"What's most exciting is the increased level of participation by teams and sponsors. We saw so much growth in 2007, but we're poised and ready for even more growth in 2008. The level of interest at this point of the year far and away surpasses what we've seen in previous years."
A record 43 drivers and 29 entrants were drawn to the Indy Pro Series for numerous reasons.
"Having been involved since the beginning of the series, the current status and car count is a reflection of not just one magic program," said team owner Sam Schmidt, who has guided three drivers to the championship in the past four seasons. "It's been an evolution, starting with a consistent, reliable and affordable engine package, factoring in the prize money, which makes this series relatively affordable, and the addition of road-course racing."
Teams competed on seven ovals, four road courses and one street course with a record-tying seven drivers recording victories. Doubleheader events on the road courses maximized the amount of racing while containing costs.
"When you look at the Indy Pro Series as a training ground, there's no place better for drivers and team members to hone their skills," Bailey said. "You have to learn to master road courses, short ovals like Iowa, speedways like Chicagoland and superspeedways like Indianapolis."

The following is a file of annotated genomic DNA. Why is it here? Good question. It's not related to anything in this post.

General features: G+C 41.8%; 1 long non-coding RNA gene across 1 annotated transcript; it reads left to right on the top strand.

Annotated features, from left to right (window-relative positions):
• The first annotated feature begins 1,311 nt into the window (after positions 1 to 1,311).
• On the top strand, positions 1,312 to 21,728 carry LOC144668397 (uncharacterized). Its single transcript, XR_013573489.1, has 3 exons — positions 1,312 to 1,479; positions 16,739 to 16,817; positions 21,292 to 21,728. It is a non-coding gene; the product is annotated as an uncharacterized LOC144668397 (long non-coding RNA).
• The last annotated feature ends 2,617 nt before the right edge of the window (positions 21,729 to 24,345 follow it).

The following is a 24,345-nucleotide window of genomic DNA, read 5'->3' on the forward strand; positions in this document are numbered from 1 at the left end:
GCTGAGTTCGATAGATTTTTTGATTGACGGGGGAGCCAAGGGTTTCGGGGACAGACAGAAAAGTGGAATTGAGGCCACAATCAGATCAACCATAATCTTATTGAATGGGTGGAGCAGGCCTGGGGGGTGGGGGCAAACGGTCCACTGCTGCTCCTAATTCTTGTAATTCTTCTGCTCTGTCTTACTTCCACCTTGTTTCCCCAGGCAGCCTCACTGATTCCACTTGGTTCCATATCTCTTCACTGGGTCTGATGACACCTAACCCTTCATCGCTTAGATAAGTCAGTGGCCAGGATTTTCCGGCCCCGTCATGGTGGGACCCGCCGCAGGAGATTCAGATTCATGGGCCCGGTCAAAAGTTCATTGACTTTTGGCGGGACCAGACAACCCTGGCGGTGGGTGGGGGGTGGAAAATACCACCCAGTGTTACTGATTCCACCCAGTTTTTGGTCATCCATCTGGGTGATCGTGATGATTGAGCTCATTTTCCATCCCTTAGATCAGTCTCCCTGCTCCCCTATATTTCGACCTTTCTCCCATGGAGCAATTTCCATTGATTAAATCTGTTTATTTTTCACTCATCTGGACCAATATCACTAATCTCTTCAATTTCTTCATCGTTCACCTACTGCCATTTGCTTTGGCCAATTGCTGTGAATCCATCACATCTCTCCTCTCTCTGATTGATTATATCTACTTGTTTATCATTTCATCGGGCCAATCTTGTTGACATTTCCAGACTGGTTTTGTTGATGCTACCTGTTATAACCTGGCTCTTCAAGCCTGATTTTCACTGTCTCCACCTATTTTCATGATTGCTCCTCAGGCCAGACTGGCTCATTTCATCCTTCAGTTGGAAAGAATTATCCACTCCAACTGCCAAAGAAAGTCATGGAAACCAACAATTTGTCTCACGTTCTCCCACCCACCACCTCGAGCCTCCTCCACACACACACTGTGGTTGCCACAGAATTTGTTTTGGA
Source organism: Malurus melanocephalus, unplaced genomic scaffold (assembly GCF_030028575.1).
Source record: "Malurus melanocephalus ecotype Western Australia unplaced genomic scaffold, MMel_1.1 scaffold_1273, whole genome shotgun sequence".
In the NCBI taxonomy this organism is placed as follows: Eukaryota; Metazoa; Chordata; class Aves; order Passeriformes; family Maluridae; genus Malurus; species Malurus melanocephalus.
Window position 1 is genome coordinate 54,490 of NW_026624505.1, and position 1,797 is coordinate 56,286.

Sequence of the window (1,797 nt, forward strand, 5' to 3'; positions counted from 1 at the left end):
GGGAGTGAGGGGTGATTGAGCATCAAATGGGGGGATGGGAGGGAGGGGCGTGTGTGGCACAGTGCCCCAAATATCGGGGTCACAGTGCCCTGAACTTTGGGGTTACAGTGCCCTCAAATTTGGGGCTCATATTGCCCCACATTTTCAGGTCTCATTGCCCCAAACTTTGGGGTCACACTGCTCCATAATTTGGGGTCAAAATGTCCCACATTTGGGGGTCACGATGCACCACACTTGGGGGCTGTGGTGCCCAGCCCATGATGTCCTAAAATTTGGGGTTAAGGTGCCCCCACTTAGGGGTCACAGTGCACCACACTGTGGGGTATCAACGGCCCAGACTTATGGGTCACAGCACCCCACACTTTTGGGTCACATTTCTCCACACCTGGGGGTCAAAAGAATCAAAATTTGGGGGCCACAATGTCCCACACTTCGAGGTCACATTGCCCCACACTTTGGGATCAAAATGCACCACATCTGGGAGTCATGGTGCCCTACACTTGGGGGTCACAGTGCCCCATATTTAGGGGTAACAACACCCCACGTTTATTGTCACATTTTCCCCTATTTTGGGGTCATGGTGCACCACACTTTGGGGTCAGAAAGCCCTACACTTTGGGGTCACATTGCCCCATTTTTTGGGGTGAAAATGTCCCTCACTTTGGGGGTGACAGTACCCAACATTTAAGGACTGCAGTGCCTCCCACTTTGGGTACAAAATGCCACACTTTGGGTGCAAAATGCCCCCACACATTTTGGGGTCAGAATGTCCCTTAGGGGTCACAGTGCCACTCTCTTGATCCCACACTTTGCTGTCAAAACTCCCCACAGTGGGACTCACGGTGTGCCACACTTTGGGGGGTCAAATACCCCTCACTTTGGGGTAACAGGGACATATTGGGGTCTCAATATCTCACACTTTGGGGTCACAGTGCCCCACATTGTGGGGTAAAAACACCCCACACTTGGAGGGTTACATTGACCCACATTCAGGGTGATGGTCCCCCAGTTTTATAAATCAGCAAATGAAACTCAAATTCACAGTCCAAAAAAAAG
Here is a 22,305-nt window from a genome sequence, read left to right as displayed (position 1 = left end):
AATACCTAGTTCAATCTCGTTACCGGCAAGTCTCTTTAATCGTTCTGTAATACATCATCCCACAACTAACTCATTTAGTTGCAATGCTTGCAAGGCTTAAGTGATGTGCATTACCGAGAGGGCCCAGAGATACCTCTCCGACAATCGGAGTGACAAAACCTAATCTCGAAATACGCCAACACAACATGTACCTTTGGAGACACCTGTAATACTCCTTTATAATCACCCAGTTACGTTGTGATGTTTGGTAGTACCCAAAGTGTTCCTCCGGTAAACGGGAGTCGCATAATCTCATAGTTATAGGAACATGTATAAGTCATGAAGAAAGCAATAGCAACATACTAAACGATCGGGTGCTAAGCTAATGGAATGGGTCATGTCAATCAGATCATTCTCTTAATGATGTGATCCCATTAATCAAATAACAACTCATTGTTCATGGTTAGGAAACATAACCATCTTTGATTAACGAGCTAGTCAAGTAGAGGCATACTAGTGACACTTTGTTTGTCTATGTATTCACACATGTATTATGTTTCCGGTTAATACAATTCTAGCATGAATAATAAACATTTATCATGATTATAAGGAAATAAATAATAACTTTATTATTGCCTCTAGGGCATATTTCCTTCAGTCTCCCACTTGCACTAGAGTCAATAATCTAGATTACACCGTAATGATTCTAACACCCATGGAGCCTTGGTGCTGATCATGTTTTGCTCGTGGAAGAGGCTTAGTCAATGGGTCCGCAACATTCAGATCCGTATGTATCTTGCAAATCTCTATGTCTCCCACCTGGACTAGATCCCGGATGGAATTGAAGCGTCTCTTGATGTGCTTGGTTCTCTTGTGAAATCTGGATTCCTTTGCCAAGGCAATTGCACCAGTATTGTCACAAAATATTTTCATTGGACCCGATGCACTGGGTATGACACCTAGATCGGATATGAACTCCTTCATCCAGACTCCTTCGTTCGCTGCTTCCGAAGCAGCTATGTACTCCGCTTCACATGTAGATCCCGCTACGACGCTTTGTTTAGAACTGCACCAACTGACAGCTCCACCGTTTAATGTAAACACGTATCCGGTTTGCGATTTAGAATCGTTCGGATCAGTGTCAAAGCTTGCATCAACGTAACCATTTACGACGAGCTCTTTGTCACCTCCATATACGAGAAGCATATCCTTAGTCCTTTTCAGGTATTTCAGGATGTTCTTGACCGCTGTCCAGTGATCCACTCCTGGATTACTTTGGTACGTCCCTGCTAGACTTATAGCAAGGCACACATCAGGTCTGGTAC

"Once you've proven yourself on all of those circuits, you can feel confident that you're ready to look to advance to the next level."
The next level of racing is the IndyCar Series, and in 2007 the Indy Pro Series also provided an unprecedented level of opportunity for advancement. Four IndyCar Series teams also fielded cars in the Indy Pro Series, creating the opportunity for five Indy Pro Series drivers to test IndyCars.
"I think the Indy Pro Series is by far the strongest open wheel feeder championship out in America right now," said Lloyd, who won the series championship on the strength of a record eight victories. "The cars do a great job in preparing yourself for IndyCar. I've driven the IndyCar now and I can compare the two. After 10 laps in an IndyCar, I felt at home. That's a testament to how great the Indy Pro Series is at developing you on that."
At the end of the season, Indy Pro Series rookie of the year Hideki Mutoh competed in the IndyCar Series race at Chicagoland, improving from 13th to eighth and recording the fastest lap of the race.
"Hideki proved to be a quick study," Bailey said. "I think we'll see him and at least two or three other deserving graduates competing in the IndyCar Series next season."
3. Franchitti on "Late Late Show with Craig Ferguson": 2007 IndyCar Series champion Dario Franchitti will celebrate his championship in his third city in as many days when he appears on the "Late Late Show with Craig Ferguson" in Los Angeles on Sept. 12.
The IndyCar Series and Indianapolis 500 champion warned that he and host Craig Ferguson may talk about all things Scottish -- and maybe even some racing.
"I watch him sometimes when I'm up that late and he's a really funny guy," Franchitti said. "I'm sure there will be a few jokes that only he and I will get. As long as we don't get too carried away, everyone will be OK. If we get carried away, no one will understand a word we're saying."
The "Late Late Show" airs at 12:35 a.m. (ET) on CBS.